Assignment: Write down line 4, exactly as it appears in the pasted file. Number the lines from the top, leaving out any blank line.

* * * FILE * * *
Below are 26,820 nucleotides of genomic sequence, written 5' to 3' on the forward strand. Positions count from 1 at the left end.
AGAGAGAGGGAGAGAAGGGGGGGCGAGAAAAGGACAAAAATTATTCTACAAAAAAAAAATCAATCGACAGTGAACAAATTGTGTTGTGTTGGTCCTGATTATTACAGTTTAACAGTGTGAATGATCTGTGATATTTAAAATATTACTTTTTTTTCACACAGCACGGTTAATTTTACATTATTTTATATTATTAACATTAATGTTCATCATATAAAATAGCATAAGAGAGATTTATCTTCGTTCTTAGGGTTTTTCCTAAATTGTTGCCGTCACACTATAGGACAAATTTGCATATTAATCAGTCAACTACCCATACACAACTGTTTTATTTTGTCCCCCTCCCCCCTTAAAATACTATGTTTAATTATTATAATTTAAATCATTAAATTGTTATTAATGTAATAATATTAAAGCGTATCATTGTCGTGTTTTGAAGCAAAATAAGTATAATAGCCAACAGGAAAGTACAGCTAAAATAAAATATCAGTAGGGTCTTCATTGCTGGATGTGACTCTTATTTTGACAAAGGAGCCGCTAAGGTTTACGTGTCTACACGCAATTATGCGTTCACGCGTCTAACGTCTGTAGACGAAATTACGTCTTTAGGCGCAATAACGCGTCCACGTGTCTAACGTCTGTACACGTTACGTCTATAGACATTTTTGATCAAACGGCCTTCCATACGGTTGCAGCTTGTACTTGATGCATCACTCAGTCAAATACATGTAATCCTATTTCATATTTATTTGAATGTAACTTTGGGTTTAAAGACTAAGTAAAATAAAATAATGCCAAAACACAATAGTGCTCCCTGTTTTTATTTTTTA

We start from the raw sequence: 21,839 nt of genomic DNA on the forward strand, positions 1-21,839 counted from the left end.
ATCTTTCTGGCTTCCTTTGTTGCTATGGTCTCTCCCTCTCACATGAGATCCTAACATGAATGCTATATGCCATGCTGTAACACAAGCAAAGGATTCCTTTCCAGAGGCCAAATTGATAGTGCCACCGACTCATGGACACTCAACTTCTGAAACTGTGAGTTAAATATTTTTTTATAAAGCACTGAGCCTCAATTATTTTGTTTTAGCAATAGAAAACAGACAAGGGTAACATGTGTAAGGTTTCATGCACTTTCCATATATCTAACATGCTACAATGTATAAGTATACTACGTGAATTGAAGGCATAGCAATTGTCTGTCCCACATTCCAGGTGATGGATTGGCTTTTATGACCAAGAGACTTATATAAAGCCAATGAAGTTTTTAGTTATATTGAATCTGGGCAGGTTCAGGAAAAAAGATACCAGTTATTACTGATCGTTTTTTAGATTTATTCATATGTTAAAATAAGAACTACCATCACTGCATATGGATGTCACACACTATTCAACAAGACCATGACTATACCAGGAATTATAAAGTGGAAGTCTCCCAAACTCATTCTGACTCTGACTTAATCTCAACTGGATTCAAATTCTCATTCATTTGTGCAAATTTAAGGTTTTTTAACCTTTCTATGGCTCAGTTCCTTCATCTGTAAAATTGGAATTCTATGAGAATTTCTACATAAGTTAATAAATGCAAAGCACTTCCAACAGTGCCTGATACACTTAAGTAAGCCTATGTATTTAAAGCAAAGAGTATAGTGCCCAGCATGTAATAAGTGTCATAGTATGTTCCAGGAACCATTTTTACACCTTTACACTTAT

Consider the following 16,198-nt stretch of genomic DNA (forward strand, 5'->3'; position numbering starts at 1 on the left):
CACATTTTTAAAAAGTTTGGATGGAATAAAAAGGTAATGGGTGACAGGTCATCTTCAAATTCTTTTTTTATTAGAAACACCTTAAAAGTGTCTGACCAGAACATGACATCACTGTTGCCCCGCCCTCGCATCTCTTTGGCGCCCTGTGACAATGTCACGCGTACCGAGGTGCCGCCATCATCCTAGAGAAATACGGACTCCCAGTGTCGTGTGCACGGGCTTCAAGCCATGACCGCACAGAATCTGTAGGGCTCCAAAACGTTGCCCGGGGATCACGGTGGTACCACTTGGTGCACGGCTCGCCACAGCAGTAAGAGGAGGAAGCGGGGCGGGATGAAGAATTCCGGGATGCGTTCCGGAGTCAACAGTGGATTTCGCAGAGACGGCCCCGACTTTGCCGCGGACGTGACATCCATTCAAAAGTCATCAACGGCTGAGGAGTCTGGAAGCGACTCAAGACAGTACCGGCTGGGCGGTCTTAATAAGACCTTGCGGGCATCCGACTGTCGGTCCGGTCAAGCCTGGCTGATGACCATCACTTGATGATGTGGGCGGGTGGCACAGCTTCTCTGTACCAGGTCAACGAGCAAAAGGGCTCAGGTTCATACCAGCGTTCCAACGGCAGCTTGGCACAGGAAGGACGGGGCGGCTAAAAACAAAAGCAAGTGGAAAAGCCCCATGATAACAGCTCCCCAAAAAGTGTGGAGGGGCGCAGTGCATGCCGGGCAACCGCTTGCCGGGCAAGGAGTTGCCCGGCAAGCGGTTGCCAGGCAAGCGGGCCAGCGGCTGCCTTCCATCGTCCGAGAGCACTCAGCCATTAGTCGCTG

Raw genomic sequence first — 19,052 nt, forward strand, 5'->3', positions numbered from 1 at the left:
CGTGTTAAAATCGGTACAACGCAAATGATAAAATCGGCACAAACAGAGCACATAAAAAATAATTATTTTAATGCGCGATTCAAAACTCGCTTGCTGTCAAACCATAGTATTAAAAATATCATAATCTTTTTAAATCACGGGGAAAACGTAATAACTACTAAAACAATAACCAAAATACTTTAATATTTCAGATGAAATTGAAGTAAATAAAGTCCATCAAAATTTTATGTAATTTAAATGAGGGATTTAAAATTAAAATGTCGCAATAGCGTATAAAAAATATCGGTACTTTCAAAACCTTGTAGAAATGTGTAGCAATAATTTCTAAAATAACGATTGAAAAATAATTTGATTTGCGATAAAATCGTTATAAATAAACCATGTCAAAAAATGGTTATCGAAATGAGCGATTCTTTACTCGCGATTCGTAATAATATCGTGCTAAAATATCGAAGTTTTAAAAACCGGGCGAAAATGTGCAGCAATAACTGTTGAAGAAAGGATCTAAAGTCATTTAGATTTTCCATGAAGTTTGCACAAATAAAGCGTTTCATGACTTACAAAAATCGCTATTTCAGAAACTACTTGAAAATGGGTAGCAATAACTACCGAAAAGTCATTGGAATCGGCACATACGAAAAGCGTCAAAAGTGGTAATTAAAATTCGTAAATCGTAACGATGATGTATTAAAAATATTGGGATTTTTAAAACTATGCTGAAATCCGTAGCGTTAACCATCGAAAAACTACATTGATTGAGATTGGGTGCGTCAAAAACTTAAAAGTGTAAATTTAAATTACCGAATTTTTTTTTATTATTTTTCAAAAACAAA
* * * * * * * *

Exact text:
ATCTTTCTGGCTTCCTTTGTTGCTATGGTCTCTCCCTCTCACATGAGATCCTAACATGAATGCTATATGCCATGCTGTAACACAAGCAAAGGATTCCTTTCCAGAGGCCAAATTGATAGTGCCACCGACTCATGGACACTCAACTTCTGAAACTGTGAGTTAAATATTTTTTTATAAAGCACTGAGCCTCAATTATTTTGTTTTAGCAATAGAAAACAGACAAGGGTAACATGTGTAAGGTTTCATGCACTTTCCATATATCTAACATGCTACAATGTATAAGTATACTACGTGAATTGAAGGCATAGCAATTGTCTGTCCCACATTCCAGGTGATGGATTGGCTTTTATGACCAAGAGACTTATATAAAGCCAATGAAGTTTTTAGTTATATTGAATCTGGGCAGGTTCAGGAAAAAAGATACCAGTTATTACTGATCGTTTTTTAGATTTATTCATATGTTAAAATAAGAACTACCATCACTGCATATGGATGTCACACACTATTCAACAAGACCATGACTATACCAGGAATTATAAAGTGGAAGTCTCCCAAACTCATTCTGACTCTGACTTAATCTCAACTGGATTCAAATTCTCATTCATTTGTGCAAATTTAAGGTTTTTTAACCTTTCTATGGCTCAGTTCCTTCATCTGTAAAATTGGAATTCTATGAGAATTTCTACATAAGTTAATAAATGCAAAGCACTTCCAACAGTGCCTGATACACTTAAGTAAGCCTATGTATTTAAAGCAAAGAGTATAGTGCCCAGCATGTAATAAGTGTCATAGTATGTTCCAGGAACCATTTTTACACCTTTACACTTAT